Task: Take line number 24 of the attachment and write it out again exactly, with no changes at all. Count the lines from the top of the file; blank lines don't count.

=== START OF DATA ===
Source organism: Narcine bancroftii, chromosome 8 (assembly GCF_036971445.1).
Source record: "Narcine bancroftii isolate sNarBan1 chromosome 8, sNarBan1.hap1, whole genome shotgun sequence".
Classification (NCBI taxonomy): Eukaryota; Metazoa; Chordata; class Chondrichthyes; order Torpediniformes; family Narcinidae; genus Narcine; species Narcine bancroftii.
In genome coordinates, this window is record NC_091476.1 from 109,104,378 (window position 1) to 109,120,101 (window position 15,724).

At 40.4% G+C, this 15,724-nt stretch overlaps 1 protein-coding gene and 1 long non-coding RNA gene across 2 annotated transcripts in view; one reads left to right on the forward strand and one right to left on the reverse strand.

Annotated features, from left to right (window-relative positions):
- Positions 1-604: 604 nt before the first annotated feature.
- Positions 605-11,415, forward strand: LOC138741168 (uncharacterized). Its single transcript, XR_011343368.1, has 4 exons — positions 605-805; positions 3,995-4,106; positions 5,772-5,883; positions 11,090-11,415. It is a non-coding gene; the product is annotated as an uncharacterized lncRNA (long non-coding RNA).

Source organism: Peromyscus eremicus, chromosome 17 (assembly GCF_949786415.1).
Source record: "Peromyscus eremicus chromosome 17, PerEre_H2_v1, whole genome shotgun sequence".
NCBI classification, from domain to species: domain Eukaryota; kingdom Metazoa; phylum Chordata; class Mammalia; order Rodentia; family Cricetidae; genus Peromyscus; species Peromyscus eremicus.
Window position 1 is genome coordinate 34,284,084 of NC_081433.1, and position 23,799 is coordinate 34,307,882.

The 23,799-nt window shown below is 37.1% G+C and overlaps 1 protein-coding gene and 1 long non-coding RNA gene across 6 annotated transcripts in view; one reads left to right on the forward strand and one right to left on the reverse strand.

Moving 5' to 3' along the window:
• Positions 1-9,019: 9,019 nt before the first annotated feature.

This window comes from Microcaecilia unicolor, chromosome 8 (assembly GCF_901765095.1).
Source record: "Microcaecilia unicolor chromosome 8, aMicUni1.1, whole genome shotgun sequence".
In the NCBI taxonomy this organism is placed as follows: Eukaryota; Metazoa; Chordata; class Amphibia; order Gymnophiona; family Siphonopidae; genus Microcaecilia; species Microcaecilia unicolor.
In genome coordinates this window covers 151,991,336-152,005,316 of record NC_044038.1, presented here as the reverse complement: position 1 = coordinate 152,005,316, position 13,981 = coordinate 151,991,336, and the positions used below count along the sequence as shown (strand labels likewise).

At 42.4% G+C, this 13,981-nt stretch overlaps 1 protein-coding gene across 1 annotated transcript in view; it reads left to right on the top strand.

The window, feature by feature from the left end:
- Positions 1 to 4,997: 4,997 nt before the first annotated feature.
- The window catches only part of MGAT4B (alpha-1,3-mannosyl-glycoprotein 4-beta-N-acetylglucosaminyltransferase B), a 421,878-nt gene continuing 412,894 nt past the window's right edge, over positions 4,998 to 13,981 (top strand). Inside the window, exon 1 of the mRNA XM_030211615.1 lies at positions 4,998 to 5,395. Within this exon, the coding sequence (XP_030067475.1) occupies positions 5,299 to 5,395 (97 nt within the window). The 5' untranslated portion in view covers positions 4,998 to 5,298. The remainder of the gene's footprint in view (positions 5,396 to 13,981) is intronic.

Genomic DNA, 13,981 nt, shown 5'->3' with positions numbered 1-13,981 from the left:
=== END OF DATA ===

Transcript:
Genomic DNA, 13,981 nt, shown 5'->3' with positions numbered 1-13,981 from the left: